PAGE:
I’ve never had a client hire me because of a testimonial. I have received clients because of my skills and expertise. How do you show what you know. Your digital tapestry helps. Outside endorsements do too.
LinkedIn has introduced an elegant solution: endorsement of skills and expertise. (Let’s say “skills”, for short.)
The New WayIn the past, you could list any skills on your LinkedIn profile, even if you didn't have them. Likewise, resumes are also peppered with impressive words without signs of proof.
Now there's accountability. If you agree that a connection has a specific skill, you "vote" by endorsing them (like a Google "+1"). Their profile shows the number of votes and who voted. That's transparency.
A Simple PlanMake sure that your LinkedIn profile shows the Skills and Expertise section. Make sure that you've got appropriate skills listed. If you’re not sure what to show, look at some of your connections for inspiration.
When a connection posts an update, take a look at their profile. See if you can vote for any of their skills. If a skill is missing, you may be able to add it. If not, ask your connection to add the skill so that you can endorse it. They won't mind.
Some connections are nearly invisible because they are inactive on LinkedIn. Review all your connections alphabetically (I'm at G). If you can't endorse each one for at least one skill, ask yourself why you’re connected. (Possible answer: you think they have skills but don't yet know from your own personal experience.)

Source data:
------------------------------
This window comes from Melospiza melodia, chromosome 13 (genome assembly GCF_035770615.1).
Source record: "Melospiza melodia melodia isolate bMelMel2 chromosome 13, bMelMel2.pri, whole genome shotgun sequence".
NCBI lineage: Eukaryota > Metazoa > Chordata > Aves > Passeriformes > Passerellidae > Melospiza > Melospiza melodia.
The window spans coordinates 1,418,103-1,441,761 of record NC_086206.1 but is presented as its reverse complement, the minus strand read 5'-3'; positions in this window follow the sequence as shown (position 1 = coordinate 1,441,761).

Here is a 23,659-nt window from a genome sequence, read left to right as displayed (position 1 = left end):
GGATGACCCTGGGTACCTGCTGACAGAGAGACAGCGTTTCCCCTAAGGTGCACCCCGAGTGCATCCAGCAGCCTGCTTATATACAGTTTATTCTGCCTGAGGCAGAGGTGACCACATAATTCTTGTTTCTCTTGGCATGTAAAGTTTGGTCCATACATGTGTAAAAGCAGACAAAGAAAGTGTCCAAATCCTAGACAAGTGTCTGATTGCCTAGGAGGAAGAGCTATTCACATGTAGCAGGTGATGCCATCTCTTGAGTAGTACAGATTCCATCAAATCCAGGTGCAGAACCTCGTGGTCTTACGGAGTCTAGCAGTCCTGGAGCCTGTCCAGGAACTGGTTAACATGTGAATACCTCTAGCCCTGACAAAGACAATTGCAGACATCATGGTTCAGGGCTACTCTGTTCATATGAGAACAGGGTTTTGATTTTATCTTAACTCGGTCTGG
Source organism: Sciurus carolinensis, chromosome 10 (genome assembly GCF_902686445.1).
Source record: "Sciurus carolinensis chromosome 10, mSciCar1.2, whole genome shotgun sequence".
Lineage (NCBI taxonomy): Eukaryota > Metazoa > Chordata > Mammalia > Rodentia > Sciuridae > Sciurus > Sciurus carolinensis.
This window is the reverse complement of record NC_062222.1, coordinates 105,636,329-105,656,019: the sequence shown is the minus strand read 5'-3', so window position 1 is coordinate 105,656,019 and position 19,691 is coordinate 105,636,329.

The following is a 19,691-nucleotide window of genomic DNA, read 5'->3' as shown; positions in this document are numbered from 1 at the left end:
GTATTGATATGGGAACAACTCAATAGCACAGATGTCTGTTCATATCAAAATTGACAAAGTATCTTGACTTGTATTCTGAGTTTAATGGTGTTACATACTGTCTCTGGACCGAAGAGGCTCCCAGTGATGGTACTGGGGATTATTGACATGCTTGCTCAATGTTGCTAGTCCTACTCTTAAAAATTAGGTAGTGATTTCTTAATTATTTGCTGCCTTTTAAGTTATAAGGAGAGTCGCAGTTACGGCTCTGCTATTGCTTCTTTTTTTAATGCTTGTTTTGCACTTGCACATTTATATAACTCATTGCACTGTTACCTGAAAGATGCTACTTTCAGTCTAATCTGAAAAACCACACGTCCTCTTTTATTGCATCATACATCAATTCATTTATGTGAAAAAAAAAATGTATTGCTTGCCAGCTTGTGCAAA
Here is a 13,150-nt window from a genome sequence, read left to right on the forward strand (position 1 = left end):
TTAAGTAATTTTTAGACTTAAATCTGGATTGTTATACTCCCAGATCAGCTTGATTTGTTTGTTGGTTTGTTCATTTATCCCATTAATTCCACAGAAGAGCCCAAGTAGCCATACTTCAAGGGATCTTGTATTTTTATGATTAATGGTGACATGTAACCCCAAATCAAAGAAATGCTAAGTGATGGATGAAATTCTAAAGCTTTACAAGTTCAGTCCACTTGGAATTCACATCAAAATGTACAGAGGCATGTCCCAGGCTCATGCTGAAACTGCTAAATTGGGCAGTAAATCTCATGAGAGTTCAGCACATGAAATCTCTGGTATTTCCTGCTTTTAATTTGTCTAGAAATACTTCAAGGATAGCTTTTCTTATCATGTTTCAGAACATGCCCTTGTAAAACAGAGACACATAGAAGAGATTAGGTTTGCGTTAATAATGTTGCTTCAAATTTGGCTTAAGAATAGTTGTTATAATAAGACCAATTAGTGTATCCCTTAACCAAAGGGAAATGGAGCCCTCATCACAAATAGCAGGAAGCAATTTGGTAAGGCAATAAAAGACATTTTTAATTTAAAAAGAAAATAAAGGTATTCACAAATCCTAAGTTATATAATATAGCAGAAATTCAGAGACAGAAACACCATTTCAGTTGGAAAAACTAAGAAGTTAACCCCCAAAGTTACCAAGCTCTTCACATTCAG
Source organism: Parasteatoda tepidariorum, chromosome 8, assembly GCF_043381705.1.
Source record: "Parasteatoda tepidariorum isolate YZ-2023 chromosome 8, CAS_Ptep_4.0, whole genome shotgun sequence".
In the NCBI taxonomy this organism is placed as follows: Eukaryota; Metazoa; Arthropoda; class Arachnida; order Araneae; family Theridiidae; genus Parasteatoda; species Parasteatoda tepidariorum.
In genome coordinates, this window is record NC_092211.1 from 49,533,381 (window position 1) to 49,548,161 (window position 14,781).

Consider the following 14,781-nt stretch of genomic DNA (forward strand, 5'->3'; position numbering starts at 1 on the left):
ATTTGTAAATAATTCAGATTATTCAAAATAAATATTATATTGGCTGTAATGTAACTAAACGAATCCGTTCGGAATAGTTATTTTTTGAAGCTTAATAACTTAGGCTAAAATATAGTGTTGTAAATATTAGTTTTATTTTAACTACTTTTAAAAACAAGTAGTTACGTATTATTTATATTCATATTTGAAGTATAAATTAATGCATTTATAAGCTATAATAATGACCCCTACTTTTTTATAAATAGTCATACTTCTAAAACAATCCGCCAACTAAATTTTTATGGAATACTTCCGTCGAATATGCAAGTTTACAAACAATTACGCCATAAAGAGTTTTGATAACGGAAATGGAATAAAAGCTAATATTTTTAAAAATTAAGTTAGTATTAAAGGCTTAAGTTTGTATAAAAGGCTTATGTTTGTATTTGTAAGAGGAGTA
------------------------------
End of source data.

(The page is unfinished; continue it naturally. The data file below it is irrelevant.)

CaveatsProtect your reputation. Do not endorse a skill unless you have evidence of it.
There are limits. Some people have too many votes in too many categories. These same people tend to have too many testimonials (and cross-testimonials). Who are they fooling?
Some connections claim to have skills they lack. Maybe they don't know they’re lousy at Public Speaking (say). That's a problem. Perhaps they're exaggerating. That's a problem too.
I'm planning to disconnect from questionable connections.
Mum?If you're reluctant to endorse your connections’ skills, what's the problem? Maybe you're unwilling to show generosity. Why? When you do something nice, bad things rarely happen (outside of the movies). Writing a testimonial may be daunting but voting for a skill is not. Try it.
BonusesWhen you vote, you increase your visibility by showing up on another profile. That’s advertising of sorts and might bring you more visitors.
See who else has endorsed the skill of a connection. Maybe you want to invite them to join your network. Generous people make great connections.
Getting VotesHow do you get votes? By giving. The universal principle of reciprocity will bring you votes.
You may be surprised by the results. In the beginning, I had more votes for Blogging (a hobby) than Life Insurance (my vocation). Bad optics. I "cheated" by asking two connections who knew of my insurance skills for their endorsements. Luckily, they agreed. All other endorsements came without asking.
- Building trust with LinkedIn: your 30 day action plan
- 6 tips for using the LinkedIn endorsement feature (Social Media Examiner, Oct 11, 2012) (new)
- Adventures in networking without ever meeting
- Lessons from Networking With Millionaires
- Are you a gatekeeper or door opener?
- How do you market to your network?
- What is your trust score?
- How to prune your network